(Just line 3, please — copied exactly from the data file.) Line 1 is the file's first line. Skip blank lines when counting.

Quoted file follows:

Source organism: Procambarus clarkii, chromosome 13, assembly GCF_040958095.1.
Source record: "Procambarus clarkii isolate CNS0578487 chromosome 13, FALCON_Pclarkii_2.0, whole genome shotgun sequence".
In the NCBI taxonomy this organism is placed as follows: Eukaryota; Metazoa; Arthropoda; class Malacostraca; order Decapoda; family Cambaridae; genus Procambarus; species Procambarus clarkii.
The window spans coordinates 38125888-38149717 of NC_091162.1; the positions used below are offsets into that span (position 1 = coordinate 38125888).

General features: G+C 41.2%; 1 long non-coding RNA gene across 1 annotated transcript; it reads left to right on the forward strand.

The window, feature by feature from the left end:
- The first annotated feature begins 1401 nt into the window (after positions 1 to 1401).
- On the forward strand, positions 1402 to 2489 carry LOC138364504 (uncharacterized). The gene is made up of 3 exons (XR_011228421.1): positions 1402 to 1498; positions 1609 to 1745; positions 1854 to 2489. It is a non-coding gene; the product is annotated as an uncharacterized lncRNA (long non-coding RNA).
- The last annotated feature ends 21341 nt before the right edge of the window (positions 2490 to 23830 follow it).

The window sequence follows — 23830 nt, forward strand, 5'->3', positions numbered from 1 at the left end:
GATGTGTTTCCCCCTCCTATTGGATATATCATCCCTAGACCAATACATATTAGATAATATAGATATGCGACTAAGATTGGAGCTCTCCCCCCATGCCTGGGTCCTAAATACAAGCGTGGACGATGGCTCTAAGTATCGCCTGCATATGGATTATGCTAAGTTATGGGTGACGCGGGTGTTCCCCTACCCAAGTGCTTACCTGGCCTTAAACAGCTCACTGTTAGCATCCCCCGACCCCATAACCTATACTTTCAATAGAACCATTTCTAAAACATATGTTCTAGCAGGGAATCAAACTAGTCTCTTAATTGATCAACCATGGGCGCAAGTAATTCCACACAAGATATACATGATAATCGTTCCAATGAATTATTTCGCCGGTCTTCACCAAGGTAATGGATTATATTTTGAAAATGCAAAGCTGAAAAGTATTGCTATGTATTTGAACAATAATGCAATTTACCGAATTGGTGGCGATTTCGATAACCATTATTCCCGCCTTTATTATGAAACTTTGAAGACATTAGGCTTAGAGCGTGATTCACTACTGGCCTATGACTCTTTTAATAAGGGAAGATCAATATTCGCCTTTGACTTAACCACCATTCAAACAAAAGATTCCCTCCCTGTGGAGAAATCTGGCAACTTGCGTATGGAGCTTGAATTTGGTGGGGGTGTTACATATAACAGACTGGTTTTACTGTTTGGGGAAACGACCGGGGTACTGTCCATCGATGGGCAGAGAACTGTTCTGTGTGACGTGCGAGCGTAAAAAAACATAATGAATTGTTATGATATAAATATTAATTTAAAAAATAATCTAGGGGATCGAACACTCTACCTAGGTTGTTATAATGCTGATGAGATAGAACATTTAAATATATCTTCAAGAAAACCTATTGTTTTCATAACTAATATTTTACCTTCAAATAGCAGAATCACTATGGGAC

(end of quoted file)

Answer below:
In the NCBI taxonomy this organism is placed as follows: Eukaryota; Metazoa; Arthropoda; class Malacostraca; order Decapoda; family Cambaridae; genus Procambarus; species Procambarus clarkii.